On the bright side, it’s only supposed to get in to the 80s this week, instead of the 90s and 100s like it was in 2012 (not embellished for dramatic effect). In comparison, anything we do this week is going to be downright posh.
So, I spent most of today doing what I think of as my version of doomsday prepping: cleaning the house, doing the laundry, grocery shopping, food prep, errands, and getting everything ready so all I have to focus on for the next week is getting to and from the boathouse, and recovering and refueling in between sessions. This is not unlike most Sundays, but this week I took extra care to make sure I overstocked snacks and hydration so there’s no possible way for me to ever be hungry or thirsty. Luckily Comcast came and restored internet service to my house last night so I am once again connected to the rest of the world from inside my air conditioned bubble and will have access to any number of potential distractions while I wait it out over the next week (including catching up on Game of Thrones — I spent all that time working on my clever featured image for this post, and didn’t refer to it even once in the writing. Seems a waste.) And of course Jasper will be here for moral support. I have everything I need to do my job this week. This is the final push. I’m not sure what will be on the other side, but my eyes are open, and I’m looking ahead.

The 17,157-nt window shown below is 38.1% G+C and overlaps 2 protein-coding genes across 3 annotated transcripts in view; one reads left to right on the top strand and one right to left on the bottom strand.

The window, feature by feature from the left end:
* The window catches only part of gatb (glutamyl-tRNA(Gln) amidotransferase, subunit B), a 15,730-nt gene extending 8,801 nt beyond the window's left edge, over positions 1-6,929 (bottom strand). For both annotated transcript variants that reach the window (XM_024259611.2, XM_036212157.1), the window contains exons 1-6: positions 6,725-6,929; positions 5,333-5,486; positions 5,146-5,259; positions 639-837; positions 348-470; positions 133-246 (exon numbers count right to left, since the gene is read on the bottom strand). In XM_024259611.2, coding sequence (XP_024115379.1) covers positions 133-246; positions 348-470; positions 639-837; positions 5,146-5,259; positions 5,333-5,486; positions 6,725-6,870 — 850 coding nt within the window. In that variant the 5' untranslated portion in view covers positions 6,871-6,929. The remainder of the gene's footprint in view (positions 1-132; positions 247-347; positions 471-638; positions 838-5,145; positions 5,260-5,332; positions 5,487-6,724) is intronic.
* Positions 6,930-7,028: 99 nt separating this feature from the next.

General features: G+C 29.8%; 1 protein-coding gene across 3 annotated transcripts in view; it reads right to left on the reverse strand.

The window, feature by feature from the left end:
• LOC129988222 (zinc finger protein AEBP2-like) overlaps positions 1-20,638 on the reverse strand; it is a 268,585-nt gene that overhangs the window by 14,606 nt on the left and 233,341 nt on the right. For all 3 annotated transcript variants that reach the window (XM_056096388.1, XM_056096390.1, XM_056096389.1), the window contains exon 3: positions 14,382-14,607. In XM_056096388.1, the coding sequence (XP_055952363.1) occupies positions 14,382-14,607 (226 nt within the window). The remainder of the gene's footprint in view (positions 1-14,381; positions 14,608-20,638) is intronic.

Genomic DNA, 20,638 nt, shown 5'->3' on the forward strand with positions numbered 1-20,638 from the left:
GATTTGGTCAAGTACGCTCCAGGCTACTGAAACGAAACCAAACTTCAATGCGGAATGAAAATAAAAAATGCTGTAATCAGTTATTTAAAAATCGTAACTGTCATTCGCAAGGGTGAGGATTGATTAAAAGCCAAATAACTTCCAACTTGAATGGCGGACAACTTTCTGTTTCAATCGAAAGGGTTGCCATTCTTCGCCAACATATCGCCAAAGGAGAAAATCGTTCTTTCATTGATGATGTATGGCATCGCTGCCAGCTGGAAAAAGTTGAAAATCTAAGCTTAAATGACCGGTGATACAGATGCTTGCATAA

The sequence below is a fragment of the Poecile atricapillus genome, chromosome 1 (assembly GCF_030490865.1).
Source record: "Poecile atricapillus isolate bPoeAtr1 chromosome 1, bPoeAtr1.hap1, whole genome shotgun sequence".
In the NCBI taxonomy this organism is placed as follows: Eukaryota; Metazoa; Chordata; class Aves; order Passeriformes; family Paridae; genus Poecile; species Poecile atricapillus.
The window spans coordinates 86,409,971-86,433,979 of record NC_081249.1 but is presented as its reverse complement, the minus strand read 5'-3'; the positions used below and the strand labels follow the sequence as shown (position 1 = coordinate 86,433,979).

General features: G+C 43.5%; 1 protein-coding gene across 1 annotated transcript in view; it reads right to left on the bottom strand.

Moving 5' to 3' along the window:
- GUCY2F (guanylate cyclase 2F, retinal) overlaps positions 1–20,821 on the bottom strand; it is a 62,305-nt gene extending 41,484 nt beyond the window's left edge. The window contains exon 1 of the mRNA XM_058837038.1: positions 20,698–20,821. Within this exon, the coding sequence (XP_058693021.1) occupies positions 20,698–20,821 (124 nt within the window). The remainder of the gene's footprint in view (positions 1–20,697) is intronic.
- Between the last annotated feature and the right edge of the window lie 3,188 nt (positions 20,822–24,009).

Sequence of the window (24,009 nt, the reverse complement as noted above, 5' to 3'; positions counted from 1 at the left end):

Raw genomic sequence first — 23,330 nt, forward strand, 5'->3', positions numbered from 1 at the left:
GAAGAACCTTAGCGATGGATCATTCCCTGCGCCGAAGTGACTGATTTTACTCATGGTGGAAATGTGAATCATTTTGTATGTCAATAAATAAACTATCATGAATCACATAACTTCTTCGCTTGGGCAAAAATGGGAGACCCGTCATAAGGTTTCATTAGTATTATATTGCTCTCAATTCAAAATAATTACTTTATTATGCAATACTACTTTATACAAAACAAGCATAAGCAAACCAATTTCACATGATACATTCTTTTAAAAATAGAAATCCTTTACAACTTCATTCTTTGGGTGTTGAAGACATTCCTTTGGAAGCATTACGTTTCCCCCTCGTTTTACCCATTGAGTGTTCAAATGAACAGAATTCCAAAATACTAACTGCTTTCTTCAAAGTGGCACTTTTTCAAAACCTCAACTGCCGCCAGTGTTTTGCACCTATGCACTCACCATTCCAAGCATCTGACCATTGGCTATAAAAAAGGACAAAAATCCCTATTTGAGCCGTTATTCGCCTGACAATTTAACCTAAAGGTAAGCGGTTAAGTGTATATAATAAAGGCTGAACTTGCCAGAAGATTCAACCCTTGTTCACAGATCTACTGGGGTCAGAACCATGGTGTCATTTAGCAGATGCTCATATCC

See you out there.
Long Live the Dream,